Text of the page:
Secrets to textbooks – Kim Taylor, Renshi, CI Sei Do Kai Guelph ON, Nanadan Iaido and Roukudan Jodo

We all know there are no secrets any more in the budo, not with internet video out there. But how far back did these secrets start to get spilled?

Research Journal of Budo Vol. 17 (1985) No. 3 p. 8-17

Research on the Texts of Martial Arts Published in Edo Period – with Emphasis on the Texts Related to Archery –

Kohei Irie
The University of Tsukuba

The technical system of martial arts in Japan had been established in the 16th and 17th centuries and various schools of them had been founded. In the area of archery, the transmission system of technical method in mounted and ceremonial archery, which were characterized as the chivalrous accomplishments, had been established in the 15th century. On the other hand, foot soldier archery (Hosha), which aimed at the real battle, was developed toward the same direction as those of another martial arts.

In the Edo period, the publishers, which had become one of the established business, printed, published, and made public the texts of martial arts which had hitherto been secret. Archery, strategy, and gunnery were the main categories of martial arts in terms of the number of publishing. Many works on strategy and gunnery had been published after the 19th century, assumedly because of the influence of advanced military techniques introduced by the European countries.

As for the works concerned with archery;
1. The arrival of firearms in the 16th century and the accompanied changes in the warfare methods made decrease the utility of the bow. Thereafter, archery was emphasized with its traditional and ceremonial aspects.
2. Archery started to be recognized as the chivalrous accomplishments being a part of general education of a Bushi.
3. Competitive aspect of archery (e. g. Toshiya) raised the interest among the vast majority. These factors might have facilitated the publication of texts dealing with archery.


Archery, strategy and gunnery manuals. Where are the sword manuals from the Edo? There were some which we have today, but it seems not as many as for archery (no longer used for war so no need to keep it secret), strategy (when was that ever secret, being based on the Chinese classics) and gunnery (which perhaps was foreign, best used in large scale warfare, and not otherwise worth keeping as a secret). Within all this, perhaps the sword schools assumed that their skills might yet be used in a fight and so might be worth keeping secret. Those manuals we do have might also have been written for the few, as was Musashi’s Go Rin no Sho, written for his employer.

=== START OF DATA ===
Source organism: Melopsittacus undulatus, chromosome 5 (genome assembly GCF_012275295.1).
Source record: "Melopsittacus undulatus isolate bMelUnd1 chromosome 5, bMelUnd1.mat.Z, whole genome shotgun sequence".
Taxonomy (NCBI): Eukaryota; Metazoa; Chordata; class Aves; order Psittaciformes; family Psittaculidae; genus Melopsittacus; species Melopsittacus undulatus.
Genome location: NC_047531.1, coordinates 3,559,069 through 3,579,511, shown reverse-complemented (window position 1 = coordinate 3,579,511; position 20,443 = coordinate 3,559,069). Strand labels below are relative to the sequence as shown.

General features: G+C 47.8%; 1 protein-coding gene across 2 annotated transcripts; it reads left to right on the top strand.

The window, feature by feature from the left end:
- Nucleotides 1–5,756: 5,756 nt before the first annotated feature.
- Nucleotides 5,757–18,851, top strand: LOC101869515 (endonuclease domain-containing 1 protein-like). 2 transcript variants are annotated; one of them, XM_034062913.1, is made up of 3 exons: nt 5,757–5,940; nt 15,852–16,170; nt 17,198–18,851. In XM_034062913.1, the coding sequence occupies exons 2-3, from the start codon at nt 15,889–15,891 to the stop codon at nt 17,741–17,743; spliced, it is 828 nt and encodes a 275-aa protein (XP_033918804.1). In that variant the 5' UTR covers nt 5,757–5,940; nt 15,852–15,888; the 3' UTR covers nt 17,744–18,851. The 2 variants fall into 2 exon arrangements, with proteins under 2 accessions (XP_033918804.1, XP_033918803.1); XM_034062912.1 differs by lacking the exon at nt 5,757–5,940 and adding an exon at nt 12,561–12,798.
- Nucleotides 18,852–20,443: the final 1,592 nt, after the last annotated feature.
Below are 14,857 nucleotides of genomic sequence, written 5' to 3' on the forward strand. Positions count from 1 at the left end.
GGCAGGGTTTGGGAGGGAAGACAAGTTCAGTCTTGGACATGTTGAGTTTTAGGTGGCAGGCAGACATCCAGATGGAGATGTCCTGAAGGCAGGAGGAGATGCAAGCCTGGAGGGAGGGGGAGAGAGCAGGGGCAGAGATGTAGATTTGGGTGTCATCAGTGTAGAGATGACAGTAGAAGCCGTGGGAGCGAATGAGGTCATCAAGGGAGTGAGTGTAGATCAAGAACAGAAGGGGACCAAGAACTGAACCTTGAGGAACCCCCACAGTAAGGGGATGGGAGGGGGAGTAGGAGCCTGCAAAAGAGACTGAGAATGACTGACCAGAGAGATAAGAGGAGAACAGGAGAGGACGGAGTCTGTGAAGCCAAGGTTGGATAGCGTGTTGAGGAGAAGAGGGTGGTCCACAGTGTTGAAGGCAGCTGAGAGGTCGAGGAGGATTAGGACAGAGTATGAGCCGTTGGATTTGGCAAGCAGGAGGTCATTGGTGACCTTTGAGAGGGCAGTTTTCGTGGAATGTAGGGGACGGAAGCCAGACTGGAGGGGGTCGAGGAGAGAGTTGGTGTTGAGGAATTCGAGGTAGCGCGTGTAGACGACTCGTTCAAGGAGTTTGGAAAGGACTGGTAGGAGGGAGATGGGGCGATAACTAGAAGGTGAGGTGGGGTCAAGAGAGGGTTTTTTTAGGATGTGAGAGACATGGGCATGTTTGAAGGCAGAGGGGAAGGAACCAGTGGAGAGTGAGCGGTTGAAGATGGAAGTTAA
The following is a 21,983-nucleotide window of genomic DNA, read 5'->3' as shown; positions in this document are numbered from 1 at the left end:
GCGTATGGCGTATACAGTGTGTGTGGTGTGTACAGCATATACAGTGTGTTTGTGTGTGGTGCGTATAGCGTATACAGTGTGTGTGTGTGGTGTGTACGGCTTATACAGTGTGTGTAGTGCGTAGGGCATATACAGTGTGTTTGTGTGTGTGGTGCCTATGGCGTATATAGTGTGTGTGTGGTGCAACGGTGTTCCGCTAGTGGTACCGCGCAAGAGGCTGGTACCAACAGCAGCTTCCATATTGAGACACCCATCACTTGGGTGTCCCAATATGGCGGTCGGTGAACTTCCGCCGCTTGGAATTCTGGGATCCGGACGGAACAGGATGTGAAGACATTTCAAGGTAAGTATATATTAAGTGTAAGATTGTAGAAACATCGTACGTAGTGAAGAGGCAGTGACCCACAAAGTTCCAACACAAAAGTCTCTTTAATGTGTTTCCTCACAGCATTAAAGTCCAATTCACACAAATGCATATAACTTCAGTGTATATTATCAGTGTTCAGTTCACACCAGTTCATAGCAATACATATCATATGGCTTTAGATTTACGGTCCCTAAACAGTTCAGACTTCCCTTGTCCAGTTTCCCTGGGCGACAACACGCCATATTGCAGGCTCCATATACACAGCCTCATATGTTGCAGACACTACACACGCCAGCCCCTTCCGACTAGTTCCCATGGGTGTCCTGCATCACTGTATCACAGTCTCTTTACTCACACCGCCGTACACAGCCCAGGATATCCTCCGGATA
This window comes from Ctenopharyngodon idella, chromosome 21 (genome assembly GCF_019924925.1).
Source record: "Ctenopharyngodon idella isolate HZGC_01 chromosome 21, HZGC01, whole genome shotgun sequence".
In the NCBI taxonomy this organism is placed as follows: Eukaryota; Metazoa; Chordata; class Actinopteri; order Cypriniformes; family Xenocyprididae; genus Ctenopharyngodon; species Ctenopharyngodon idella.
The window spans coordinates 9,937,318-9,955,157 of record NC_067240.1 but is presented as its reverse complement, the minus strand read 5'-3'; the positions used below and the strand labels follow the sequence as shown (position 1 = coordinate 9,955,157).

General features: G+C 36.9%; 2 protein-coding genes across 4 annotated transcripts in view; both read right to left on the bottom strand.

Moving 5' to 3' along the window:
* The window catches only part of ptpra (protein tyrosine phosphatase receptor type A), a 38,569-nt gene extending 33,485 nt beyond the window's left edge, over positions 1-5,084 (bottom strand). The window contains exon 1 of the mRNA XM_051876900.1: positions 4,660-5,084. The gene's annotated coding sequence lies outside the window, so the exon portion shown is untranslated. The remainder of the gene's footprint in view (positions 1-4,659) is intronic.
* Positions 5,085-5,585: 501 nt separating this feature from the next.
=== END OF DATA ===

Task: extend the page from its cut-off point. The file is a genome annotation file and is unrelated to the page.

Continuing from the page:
I don’t know if an author in the Edo could benefit from being published, presumably he would at least achieve some promotional value toward being hired as an instructor if not monetary gain. Any benefit would have to be weighted against the risk of revealing too much and losing potential students who would figure they could just “buy the book”, and the potential loss of life if the secret, unbeatable technique was revealed to the public. How many of these manuals got general circulation as opposed to being “privately published” for the boss? I can’t imagine them being any more popular than they are today (not very) so they were likely of limited print runs. The western military manuals of the same era seem to be of the same ilk, being written mainly for the select few.

In our own era, famous instructors such as Nakayama Hakudo produced small print run books to give to their students. Some of these have become somewhat widely available but does one call them secret or public? Is it secret if nobody has seen it, even if it was intended for the public? Is it public if everyone has a copy even though it was intended for students only?

Speaking of secrets, do we really learn anything from internet video? We learn the general shape of things by watching, and if we were thinking of a fight to the death that would be a handy thing to know. It’s never good to have a sword appear from a strange angle. But beyond that, there are a world of things that don’t show up on film. A student mentioned last night that she found her first kyu test on some tapes and it wasn’t at all what she remembered it was. I have mentioned before that I once made a student repeat a kata five or six times because she wasn’t “on” and with the final one I was happy. Looking at the video later it was quite clear that whatever I was seeing “live” wasn’t there on the video. For myself, I have watched video of myself in dread, knowing how off-balance and weak I was, only to see nothing of the sort. I have also looked at a film of a strong performance, only to see a shaky old man.

There is simply a lot that film can’t capture. Imagine how much less you can capture with words in a manual.

Well, actually words are a lot stronger than film, a lot more revealing of some things. A video of a kata will show shapes and shadows, a few well-chosen words can open up a cascade of understanding much more secret than any peeking into windows.

Kim Taylor
June 24, 2015


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